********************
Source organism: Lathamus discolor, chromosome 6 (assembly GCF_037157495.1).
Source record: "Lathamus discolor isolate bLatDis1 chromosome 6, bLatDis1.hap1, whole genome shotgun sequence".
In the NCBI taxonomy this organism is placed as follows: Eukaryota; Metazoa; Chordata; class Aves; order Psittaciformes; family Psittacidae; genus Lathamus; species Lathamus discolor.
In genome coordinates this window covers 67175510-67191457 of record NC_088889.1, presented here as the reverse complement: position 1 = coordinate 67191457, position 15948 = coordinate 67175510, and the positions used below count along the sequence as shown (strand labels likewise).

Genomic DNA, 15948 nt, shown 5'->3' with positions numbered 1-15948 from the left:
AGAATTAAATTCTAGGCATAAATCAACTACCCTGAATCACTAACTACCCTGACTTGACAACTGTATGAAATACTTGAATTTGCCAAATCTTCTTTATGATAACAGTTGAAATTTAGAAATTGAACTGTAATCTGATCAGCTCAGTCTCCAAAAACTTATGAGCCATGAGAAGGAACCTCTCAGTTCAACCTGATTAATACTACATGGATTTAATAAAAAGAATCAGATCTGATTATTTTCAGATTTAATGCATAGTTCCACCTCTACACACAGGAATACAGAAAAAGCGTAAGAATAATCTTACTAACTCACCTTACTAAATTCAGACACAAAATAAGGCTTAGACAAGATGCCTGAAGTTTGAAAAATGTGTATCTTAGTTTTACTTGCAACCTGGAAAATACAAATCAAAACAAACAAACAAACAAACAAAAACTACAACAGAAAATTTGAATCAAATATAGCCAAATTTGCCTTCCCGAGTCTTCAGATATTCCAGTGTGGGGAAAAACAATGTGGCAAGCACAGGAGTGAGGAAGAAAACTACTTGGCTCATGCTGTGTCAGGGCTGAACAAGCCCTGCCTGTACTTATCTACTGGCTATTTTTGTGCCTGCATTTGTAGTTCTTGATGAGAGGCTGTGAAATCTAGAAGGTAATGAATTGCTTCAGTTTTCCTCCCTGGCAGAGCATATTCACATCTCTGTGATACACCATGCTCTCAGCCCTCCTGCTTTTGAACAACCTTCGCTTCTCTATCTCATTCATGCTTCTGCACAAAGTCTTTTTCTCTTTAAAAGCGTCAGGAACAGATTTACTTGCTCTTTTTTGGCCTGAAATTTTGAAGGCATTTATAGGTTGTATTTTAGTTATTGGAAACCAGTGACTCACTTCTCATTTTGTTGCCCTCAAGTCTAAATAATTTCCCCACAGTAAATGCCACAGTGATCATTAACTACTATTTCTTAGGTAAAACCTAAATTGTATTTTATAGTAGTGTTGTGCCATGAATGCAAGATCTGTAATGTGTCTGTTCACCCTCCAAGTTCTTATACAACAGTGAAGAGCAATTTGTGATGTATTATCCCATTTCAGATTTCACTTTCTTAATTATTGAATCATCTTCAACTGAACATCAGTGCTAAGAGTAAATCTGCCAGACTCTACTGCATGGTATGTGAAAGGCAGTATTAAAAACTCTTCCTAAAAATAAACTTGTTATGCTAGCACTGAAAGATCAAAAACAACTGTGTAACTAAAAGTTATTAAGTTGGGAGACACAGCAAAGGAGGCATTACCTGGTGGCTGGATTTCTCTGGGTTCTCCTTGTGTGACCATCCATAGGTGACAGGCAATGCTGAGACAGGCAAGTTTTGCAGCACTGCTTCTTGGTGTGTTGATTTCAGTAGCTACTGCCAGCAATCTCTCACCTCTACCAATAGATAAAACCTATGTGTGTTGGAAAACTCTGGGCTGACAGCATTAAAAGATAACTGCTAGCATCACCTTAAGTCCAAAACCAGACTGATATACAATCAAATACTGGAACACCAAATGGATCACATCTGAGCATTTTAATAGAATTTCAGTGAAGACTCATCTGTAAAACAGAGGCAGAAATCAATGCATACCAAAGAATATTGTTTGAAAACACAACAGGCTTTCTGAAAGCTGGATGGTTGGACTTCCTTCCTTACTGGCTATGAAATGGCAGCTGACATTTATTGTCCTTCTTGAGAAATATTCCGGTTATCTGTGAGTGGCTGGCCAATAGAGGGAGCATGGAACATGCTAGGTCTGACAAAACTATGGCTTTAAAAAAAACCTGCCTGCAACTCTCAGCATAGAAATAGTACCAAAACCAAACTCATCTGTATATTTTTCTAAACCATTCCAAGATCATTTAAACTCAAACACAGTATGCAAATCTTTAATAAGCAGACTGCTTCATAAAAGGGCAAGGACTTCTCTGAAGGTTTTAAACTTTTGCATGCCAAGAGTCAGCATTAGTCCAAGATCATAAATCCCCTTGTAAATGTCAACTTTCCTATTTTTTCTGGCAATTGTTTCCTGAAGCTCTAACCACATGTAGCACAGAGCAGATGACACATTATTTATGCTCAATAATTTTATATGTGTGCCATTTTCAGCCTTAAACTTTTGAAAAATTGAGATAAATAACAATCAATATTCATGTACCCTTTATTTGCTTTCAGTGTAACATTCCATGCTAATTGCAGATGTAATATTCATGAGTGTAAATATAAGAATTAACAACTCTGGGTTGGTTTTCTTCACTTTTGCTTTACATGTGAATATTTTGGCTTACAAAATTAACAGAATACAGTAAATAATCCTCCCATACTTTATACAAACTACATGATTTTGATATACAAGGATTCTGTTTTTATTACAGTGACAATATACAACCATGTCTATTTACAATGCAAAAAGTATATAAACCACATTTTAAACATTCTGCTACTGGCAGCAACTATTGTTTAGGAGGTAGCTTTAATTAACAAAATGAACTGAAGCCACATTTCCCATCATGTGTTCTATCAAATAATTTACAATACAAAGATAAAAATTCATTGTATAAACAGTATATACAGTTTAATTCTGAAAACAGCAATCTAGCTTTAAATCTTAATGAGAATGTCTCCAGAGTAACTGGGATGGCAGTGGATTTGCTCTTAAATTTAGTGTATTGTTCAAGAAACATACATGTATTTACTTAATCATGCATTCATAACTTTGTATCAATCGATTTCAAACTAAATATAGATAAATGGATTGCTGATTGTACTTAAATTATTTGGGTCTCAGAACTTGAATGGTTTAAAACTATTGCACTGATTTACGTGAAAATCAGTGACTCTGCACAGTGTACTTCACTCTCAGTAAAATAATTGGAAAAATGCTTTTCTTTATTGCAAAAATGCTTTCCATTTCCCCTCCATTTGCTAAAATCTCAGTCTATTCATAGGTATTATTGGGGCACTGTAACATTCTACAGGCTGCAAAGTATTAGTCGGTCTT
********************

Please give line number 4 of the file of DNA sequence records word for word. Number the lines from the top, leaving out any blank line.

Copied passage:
In genome coordinates this window covers 67175510-67191457 of record NC_088889.1, presented here as the reverse complement: position 1 = coordinate 67191457, position 15948 = coordinate 67175510, and the positions used below count along the sequence as shown (strand labels likewise).